The British-born wife of President Bashar al-Assad said she turned down guarantees of protection and financial security in exchange for leaving Syria.
"Yes I was offered the opportunity to leave Syria, or rather to run from Syria," said Asma in the interview published on the Syrian Presidency's site on Tuesday.
"It doesn't take a genius to know what these people were really after," she continued. "It was never about my well-being or my children. It was a deliberate attempt to shatter people's confidence in their president."
The 41-year-old mother of three added: "I've been here since the beginning, and I never thought of being anywhere else at all."
Who is the real Asma?
Scroll through the Syria presidency's Instagram feed
and you'll find images of Asma cradling small children, sitting by the bedside of injured war victims and touring sites with local women.
Indeed, in the years before the country's five-year civil war, Asma al-Assad was often compared to Britain's glamorous and caring Princess Diana.
A 2011 Vogue profile
of the Syrian first lady called her a "rose in the desert," photographed in a luxurious fuchsia pashmina and teetering in her beloved Christian Louboutin heels.
What it didn't mention was her country's abysmal human rights record. After intense criticism in the media, Vogue later removed the story from its website.
Five years on, as Syrian forces backed by Russian air power continue their brutal bombardment of Aleppo,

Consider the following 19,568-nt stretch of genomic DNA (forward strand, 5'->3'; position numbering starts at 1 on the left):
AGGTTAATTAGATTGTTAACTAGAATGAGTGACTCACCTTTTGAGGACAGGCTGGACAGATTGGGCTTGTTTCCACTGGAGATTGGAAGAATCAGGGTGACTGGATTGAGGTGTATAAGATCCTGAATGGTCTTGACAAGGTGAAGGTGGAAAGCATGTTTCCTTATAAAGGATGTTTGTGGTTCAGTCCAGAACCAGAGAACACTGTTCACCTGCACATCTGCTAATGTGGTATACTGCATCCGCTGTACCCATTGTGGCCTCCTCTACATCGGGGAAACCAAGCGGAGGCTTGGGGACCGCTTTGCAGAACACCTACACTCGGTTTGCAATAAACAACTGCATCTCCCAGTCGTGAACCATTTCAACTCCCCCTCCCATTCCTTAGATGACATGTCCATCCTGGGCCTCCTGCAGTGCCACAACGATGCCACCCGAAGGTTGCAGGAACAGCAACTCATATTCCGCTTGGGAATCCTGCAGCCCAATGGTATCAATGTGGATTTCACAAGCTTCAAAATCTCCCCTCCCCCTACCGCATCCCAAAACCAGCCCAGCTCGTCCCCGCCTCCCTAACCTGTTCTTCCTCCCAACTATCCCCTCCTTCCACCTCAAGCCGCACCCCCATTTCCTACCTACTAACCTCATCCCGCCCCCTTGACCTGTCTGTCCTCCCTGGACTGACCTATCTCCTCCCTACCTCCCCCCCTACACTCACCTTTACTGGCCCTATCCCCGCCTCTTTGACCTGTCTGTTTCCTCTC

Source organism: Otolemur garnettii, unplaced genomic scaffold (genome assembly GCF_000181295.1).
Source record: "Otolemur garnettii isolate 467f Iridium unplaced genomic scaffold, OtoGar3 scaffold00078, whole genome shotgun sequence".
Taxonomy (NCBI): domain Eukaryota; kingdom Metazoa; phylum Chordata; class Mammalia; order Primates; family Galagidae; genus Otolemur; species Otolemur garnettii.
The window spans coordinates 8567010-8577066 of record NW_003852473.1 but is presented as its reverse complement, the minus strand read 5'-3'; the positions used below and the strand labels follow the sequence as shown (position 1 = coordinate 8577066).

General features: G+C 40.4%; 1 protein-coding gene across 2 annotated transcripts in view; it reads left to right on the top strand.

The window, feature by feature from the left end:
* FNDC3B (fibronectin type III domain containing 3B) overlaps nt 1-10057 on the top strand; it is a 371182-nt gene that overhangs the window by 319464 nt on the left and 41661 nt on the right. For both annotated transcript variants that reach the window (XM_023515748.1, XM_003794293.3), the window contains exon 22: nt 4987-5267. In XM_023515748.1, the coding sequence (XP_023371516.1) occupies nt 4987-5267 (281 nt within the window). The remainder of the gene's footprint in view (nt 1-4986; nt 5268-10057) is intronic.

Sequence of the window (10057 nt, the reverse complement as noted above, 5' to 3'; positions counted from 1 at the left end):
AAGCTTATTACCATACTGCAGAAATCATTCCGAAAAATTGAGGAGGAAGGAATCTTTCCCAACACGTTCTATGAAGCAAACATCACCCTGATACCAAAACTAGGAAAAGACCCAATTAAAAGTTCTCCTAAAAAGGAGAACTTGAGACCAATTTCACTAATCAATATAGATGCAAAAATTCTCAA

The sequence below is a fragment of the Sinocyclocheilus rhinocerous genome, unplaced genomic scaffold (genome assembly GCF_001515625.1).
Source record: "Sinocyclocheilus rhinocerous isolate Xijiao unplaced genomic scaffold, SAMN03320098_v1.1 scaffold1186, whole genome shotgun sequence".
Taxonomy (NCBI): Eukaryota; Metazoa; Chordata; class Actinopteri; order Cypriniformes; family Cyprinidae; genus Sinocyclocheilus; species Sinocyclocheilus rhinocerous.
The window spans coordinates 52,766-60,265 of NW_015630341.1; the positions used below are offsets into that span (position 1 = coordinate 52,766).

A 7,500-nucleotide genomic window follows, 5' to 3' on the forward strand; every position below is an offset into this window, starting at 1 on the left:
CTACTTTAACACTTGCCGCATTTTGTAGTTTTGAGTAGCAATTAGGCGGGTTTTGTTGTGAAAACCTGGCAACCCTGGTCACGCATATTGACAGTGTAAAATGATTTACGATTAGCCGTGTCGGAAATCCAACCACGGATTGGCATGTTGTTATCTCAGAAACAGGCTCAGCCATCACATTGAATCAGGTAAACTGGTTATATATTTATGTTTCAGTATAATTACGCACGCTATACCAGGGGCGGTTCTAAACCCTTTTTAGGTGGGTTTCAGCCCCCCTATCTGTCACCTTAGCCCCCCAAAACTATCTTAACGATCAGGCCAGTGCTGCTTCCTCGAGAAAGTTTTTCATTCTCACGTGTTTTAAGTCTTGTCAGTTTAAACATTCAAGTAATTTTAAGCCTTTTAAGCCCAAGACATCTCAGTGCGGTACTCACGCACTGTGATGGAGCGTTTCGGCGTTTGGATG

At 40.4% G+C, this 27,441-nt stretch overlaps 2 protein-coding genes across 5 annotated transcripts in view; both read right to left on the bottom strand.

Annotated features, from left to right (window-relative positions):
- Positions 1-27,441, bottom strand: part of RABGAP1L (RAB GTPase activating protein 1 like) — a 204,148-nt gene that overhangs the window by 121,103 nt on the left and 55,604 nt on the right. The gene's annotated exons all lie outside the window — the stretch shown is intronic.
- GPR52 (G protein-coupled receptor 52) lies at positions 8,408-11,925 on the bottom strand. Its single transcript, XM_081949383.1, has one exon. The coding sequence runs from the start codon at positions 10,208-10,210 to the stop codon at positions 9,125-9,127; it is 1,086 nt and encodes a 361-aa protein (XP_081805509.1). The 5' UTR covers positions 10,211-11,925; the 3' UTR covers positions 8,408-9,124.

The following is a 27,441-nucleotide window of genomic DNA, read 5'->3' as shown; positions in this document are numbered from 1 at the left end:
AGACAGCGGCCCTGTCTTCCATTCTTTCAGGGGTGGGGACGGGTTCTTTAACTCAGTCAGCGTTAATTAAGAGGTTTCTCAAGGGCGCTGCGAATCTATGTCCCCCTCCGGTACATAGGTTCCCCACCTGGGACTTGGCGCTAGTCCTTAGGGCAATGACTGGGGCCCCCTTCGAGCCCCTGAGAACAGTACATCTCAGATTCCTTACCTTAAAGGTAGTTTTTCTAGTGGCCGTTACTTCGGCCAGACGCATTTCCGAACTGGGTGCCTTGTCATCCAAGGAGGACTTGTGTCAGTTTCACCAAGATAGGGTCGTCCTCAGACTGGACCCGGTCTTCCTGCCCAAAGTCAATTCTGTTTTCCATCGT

images of dead children trapped beneath the rubble appear at odds with the presidency's highly curated Instagram account.
Comments beside the Instagram photos of Asma range from the adoring -- "Elegant as always, our first lady"
-- to the highly critical -- "She pretends to care like a pro."
From finance adviser to first lady
The future first lady
was born in London to Syrian cardiologist Fawaz Akhras and his wife, Sahar Otri, a diplomat at the Syrian Embassy.
Raised in the middle-class neighborhood of Acton in West London, Asma al-Akhras obtained degrees in computer science and French literature at Kings College.
After graduating she worked for three years in finance for biotechnology and pharmaceutical companies, according to author and journalist Andrew Tabler, who previously worked with her.
Tabler said her colleagues had no idea she was dating ophthalmologist Bashar al-Assad, one of the sons of then-Syrian President Hafez al-Assad, after reportedly meeting him while she vacationed with her family in Syria.
After the death of Bashar's father in June 2000, he became president. That December, the couple married.
Almost 16 years later, the Syrian first lady remains a controversial figure living in the shadow of her husband's regime -- one who is also reportedly unwilling to leave his side.